The United States imposed new sanctions on five officials of the Cuban regime involved in the trials and convictions of hundreds of people who demonstrated against the Castro regime in the historic protests of July 11, 2021.
In a statement, the US State Department highlighted that it took “these measures to impose visa restrictions on five Cuban officials under Presidential Proclamation 5377, which suspends the entry of non-immigrants to the United States of officials and employees of the Cuban government. ”.
“These five officials are associated with the unfair trials, wrongful conviction, and incarceration of peaceful protesters on July 11, 2021. This announcement of visa restrictions comes in response to the actions of Cuban government officials who deny the Cubans their basic human rights and fundamental freedoms”, highlighted the department led by Antony Blinken.
The letter also highlighted that “the actions build on previous efforts to promote accountability of Cuban officials who enable government human rights abuses and repression, including four Treasury Department sanctions actions enacted since 9/11. July, and the Department’s November 30, 2021 and January 6, 2022 announcements of measures to impose visa restrictions. These measures underscore our commitment to support the Cuban people.”
This week, the Attorney General’s Office of the Republic of Cuba (FGR) reported that so far the country’s courts have issued 76 final sentences against 381 people for the demonstrations against the dictatorship on July 11 (11J).
78% of those sanctioned (297) received sentences of up to 25 years in prison, according to the FGR in a press release released on Monday by the official press. Among those sentenced there are young people between 16 and 18 years old. The minimum criminal age in Cuba is 16.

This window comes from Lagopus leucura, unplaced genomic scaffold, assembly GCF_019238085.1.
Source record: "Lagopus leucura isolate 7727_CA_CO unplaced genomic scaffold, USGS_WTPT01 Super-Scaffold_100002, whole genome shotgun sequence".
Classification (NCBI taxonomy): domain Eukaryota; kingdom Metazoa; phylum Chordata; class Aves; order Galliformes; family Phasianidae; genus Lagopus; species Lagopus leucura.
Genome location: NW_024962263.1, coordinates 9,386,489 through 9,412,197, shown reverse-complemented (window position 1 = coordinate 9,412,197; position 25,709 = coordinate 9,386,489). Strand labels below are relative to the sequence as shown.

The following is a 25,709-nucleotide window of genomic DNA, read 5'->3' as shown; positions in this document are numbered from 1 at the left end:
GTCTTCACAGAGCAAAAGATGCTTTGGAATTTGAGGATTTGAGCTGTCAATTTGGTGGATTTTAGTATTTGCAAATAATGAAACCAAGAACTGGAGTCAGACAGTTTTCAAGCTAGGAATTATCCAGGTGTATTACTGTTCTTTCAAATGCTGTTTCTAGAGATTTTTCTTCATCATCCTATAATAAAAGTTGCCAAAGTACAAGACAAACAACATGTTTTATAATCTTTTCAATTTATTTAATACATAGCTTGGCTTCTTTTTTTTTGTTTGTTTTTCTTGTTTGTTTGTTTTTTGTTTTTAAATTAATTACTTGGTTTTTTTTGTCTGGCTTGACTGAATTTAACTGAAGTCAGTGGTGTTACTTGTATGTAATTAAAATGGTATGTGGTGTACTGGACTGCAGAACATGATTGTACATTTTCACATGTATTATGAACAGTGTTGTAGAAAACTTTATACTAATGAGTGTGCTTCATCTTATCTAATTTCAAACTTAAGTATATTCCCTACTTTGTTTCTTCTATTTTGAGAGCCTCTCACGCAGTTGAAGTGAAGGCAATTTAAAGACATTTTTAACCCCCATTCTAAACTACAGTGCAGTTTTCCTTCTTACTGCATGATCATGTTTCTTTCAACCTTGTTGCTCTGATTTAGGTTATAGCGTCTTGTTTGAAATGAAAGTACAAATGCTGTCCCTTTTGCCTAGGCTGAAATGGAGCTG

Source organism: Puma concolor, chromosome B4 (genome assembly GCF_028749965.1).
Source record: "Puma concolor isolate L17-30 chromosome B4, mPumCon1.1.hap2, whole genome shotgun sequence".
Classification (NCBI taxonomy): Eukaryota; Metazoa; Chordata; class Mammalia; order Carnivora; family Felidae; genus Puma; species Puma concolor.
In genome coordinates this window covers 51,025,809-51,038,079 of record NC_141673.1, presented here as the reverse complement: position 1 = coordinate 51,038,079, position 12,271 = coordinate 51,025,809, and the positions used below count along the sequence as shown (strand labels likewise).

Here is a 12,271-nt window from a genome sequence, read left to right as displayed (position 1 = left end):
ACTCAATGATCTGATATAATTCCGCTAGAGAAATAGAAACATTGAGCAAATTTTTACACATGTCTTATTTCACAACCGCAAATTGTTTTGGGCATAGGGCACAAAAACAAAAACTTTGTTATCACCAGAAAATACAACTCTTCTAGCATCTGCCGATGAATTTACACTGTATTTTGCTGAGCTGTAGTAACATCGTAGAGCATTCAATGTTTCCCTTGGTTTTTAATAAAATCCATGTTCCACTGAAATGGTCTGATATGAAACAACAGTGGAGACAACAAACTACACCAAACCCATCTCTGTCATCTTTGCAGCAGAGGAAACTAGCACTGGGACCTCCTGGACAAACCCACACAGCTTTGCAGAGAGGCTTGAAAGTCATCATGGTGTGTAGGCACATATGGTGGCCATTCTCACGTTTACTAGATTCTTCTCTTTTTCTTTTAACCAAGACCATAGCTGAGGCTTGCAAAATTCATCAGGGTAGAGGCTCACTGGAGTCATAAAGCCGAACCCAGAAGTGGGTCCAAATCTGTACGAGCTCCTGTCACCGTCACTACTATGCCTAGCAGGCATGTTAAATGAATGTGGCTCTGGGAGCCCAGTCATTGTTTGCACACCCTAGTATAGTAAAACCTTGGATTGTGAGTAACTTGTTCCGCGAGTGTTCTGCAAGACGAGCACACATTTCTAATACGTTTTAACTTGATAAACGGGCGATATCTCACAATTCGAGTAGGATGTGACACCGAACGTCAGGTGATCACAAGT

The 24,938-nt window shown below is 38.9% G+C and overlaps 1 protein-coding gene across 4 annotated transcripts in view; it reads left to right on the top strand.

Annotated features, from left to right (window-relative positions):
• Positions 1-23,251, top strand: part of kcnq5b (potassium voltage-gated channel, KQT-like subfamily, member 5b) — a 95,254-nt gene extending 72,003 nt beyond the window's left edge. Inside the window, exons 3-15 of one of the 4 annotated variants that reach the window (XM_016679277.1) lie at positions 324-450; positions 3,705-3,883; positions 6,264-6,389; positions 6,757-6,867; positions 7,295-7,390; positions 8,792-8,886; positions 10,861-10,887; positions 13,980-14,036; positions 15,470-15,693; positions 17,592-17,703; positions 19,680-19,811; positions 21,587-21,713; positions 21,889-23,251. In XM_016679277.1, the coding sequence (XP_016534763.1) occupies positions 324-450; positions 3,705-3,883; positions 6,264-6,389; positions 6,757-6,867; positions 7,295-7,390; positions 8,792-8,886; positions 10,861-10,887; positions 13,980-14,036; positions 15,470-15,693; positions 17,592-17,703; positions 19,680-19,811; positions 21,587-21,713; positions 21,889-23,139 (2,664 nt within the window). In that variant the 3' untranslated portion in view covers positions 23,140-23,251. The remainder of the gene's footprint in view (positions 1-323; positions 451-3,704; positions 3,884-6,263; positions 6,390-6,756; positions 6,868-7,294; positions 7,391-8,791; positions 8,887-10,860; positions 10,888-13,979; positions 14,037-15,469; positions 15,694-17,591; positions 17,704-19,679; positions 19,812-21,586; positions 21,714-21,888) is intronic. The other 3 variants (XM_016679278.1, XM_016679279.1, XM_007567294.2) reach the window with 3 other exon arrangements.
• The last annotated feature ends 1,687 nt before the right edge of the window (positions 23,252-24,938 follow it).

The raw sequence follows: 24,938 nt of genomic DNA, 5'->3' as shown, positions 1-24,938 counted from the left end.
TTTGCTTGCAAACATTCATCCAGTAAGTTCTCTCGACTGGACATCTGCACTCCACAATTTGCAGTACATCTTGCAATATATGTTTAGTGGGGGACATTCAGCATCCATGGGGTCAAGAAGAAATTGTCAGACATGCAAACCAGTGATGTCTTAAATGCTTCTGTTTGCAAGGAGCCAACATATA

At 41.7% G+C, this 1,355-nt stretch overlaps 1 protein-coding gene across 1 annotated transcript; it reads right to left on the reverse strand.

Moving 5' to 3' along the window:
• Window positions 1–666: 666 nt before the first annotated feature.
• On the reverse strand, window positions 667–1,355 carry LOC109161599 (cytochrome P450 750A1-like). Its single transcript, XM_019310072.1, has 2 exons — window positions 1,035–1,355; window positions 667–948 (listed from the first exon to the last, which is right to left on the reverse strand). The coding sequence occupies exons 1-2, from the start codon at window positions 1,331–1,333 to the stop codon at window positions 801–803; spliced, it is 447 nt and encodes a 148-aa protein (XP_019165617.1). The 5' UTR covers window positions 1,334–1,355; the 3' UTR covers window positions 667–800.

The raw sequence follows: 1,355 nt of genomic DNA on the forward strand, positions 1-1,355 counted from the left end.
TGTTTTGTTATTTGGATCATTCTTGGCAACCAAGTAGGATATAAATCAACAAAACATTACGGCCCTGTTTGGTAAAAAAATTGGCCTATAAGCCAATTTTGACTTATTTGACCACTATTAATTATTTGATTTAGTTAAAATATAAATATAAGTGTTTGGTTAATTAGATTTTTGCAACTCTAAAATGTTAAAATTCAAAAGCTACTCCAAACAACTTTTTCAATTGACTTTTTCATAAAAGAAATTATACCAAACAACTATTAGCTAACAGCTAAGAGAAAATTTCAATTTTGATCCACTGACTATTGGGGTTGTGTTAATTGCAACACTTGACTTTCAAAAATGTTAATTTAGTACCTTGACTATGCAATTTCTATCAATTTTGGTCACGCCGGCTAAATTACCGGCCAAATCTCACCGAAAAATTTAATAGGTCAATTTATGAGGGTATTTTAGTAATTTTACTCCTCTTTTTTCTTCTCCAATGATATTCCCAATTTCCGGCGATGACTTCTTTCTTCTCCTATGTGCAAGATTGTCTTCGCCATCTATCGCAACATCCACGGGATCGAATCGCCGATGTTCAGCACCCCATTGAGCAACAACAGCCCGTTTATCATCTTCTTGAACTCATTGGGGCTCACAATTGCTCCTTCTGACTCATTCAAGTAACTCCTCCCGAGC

Most of the crimes they were charged with are sedition; sabotage; robbery with force and violence; attempt; contempt and public disorder. A total of 36 protesters were convicted of sedition and received sentences ranging from 5 to 25 years in prison.
According to the Prosecutor’s Office, 84 people had their deprivation of liberty subsidized by other types of sanctions such as correctional work with and without internment, and limitation of liberty. Among them there are 15 young people between 16 and 18 years old.
The note from the FGR does not clarify the total number of people between 16 and 18 who have been convicted.
The numbers released on Monday do not coincide with those that have been published by different NGOs since the trials for 11J began to take place at the end of 2021.
Prisoners Defenders noted on June 8 that a total of 168 protesters have been prosecuted solely for the crime of sedition. And that 246 have firm prison sentences of 10 years or more.
At the end of May, the organization Justicia 11J reported that 519 of the 564 people who have been tried in Cuba for the demonstrations – 92% – were convicted and 40 are still awaiting their sentence.
The Cuban Attorney General’s Office assured in January that 790 people have been prosecuted, of which 55 are between 16 and 17 years old.
Relatives of those convicted and NGOs have criticized these actions, alleging lack of guarantees, fabrication of evidence and high sentences. Foreign media do not have access to trials. Amnesty International requested to be able to attend the trials.